Yes. The zoning bylaw allows nonconformities to continue. If certain nonconformities are abandoned, damaged, or destroyed, the regulations restrict their replacement. For further information talk to the Building Commissioner or Town Planner.
Generally, no. However, a nonconforming parcel (substandard lot) and nonconforming residential use (lot size, perfect square, setbacks, etc.) may be enlarged under certain circumstances and with some restrictions. The Building Commissioner is authorized to make certain Section 6 findings during the building permit review process. If the project proposes to make existing nonconformities worse or create new nonconformities, please speak with the Town Planner for an application to the ZBA. All teardowns on nonconforming lots require a special permit from the ZBA.
Zoning nonconformities can be replaced as they currently exist when they require maintenance, become damaged, or in the case of most residential uses, are destroyed by an act of nature or other unintentional event.
When zoning nonconformities are intentionally destroyed, demolished or removed from the site, they may only be replaced in conformance with the current zoning requirements. Also, when nonresidential nonconformities are abandoned or demolished (intentionally or unintentionally), they may only be replaced in conformance with the current zoning requirements.
You received a hearing notice via first class mail because you are a "party in interest", aka an abutter, to proposed construction or use that will be reviewed by the Medfield Planning Board or Zoning Board of Appeals. The notice is required by statute to let you know that a public hearing is being held on the project at a particular place, date and time (the time may shift from the actual time on the notice due to other hearing scheduled the same night). It is also published in the legal notice section of the Medfield Press for two Fridays preceding the opening of the hearing (note: the notice does not appear in the paper the Friday immediately prior to the public hearing due to precise wording in the statute).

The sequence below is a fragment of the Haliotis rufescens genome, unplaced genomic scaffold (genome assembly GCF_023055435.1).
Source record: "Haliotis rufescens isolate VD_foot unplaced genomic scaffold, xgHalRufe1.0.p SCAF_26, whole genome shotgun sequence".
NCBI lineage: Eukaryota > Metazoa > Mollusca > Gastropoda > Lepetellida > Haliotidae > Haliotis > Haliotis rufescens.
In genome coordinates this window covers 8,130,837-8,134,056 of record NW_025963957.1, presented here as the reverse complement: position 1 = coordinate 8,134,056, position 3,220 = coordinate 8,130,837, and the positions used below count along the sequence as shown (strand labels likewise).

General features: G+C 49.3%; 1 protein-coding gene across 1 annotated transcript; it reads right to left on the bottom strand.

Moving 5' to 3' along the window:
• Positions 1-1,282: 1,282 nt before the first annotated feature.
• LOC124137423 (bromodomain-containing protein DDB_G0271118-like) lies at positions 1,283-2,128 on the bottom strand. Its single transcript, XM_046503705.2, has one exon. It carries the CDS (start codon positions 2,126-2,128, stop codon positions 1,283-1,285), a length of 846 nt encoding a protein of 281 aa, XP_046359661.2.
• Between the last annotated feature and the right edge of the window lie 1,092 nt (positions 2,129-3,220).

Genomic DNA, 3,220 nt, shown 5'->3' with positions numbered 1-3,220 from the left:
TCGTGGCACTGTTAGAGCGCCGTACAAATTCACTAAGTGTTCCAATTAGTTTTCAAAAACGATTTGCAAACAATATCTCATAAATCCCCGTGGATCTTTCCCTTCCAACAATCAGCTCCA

"Parties in interest'' as defined by statute, "shall mean the petitioner, abutters, owners of land directly opposite on any public or private street or way, and abutters to the abutters within three hundred feet of the property line of the petitioner as they appear on the most recent applicable tax list.
The application, plans, and supporting materials are on file at the Planning Department. You are welcome to review this information during regular Town Hall hours (M, T, W 8:30 - 4:30, Th 8:30 - 7:30, F 8:30 - 1:00). Most applications and supporting materials are available electronically and can be emailed.
At the first public hearing, the applicant will present plans and explain what is proposed for the Board. The Board will ask questions, generally where clarification is needed. There will be an opportunity for those in the audience to ask questions or offer comments in support or opposition. Comments may also be submitted in writing for inclusion in packets if submitted to the Town Planner the week before the hearing. The Board shall not consider any additional materials once the evidentiary portion of the public hearing has been closed, as this material would not be subject to public review and comment.
For simple projects, hearings can be completed in one night and are closed; meaning that no further testimony is taken. More often, hearings will be continued with direction given by the Board to the application on revisions to the plans or information that is needed. Continued hearings may be several weeks or months in the future depending on how long it takes the applicant to gather the required information and the Board's workload.
The Chair shall preside over the meeting and the following rules shall apply: